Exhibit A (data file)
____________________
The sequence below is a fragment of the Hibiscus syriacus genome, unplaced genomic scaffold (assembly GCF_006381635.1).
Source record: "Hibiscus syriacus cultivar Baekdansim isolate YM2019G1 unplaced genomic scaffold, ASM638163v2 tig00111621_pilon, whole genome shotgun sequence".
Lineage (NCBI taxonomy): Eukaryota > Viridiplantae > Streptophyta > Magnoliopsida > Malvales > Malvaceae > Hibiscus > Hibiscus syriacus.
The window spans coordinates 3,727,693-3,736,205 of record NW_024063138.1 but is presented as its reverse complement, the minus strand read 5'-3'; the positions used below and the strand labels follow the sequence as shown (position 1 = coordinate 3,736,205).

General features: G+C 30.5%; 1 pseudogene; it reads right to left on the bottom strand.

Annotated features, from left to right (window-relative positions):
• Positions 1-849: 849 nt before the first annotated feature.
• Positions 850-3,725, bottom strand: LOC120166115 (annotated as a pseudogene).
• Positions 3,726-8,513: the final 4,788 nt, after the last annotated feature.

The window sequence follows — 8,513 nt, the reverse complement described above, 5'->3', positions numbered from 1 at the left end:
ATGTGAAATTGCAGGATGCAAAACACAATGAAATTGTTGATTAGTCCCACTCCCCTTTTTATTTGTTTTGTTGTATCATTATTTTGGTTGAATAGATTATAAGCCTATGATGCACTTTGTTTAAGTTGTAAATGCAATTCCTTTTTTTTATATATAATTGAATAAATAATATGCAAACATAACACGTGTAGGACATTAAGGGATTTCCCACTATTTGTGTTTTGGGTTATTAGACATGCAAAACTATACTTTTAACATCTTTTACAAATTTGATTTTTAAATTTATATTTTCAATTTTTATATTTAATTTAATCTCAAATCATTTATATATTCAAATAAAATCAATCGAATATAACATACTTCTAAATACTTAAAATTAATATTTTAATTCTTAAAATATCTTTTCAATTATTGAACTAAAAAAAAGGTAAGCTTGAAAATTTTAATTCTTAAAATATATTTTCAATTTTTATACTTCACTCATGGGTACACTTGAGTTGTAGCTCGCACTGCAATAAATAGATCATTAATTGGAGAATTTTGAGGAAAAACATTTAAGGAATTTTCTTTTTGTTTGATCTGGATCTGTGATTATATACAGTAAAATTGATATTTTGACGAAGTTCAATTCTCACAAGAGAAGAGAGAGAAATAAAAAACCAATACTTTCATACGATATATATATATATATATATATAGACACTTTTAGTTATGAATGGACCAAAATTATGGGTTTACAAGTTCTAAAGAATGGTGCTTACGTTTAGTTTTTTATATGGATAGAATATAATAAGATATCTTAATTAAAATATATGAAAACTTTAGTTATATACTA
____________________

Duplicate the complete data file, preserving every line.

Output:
The sequence below is a fragment of the Hibiscus syriacus genome, unplaced genomic scaffold (assembly GCF_006381635.1).
Source record: "Hibiscus syriacus cultivar Baekdansim isolate YM2019G1 unplaced genomic scaffold, ASM638163v2 tig00111621_pilon, whole genome shotgun sequence".
Lineage (NCBI taxonomy): Eukaryota > Viridiplantae > Streptophyta > Magnoliopsida > Malvales > Malvaceae > Hibiscus > Hibiscus syriacus.
The window spans coordinates 3,727,693-3,736,205 of record NW_024063138.1 but is presented as its reverse complement, the minus strand read 5'-3'; the positions used below and the strand labels follow the sequence as shown (position 1 = coordinate 3,736,205).

General features: G+C 30.5%; 1 pseudogene; it reads right to left on the bottom strand.

Annotated features, from left to right (window-relative positions):
• Positions 1-849: 849 nt before the first annotated feature.
• Positions 850-3,725, bottom strand: LOC120166115 (annotated as a pseudogene).
• Positions 3,726-8,513: the final 4,788 nt, after the last annotated feature.

The window sequence follows — 8,513 nt, the reverse complement described above, 5'->3', positions numbered from 1 at the left end:
ATGTGAAATTGCAGGATGCAAAACACAATGAAATTGTTGATTAGTCCCACTCCCCTTTTTATTTGTTTTGTTGTATCATTATTTTGGTTGAATAGATTATAAGCCTATGATGCACTTTGTTTAAGTTGTAAATGCAATTCCTTTTTTTTATATATAATTGAATAAATAATATGCAAACATAACACGTGTAGGACATTAAGGGATTTCCCACTATTTGTGTTTTGGGTTATTAGACATGCAAAACTATACTTTTAACATCTTTTACAAATTTGATTTTTAAATTTATATTTTCAATTTTTATATTTAATTTAATCTCAAATCATTTATATATTCAAATAAAATCAATCGAATATAACATACTTCTAAATACTTAAAATTAATATTTTAATTCTTAAAATATCTTTTCAATTATTGAACTAAAAAAAAGGTAAGCTTGAAAATTTTAATTCTTAAAATATATTTTCAATTTTTATACTTCACTCATGGGTACACTTGAGTTGTAGCTCGCACTGCAATAAATAGATCATTAATTGGAGAATTTTGAGGAAAAACATTTAAGGAATTTTCTTTTTGTTTGATCTGGATCTGTGATTATATACAGTAAAATTGATATTTTGACGAAGTTCAATTCTCACAAGAGAAGAGAGAGAAATAAAAAACCAATACTTTCATACGATATATATATATATATATATATAGACACTTTTAGTTATGAATGGACCAAAATTATGGGTTTACAAGTTCTAAAGAATGGTGCTTACGTTTAGTTTTTTATATGGATAGAATATAATAAGATATCTTAATTAAAATATATGAAAACTTTAGTTATATACTA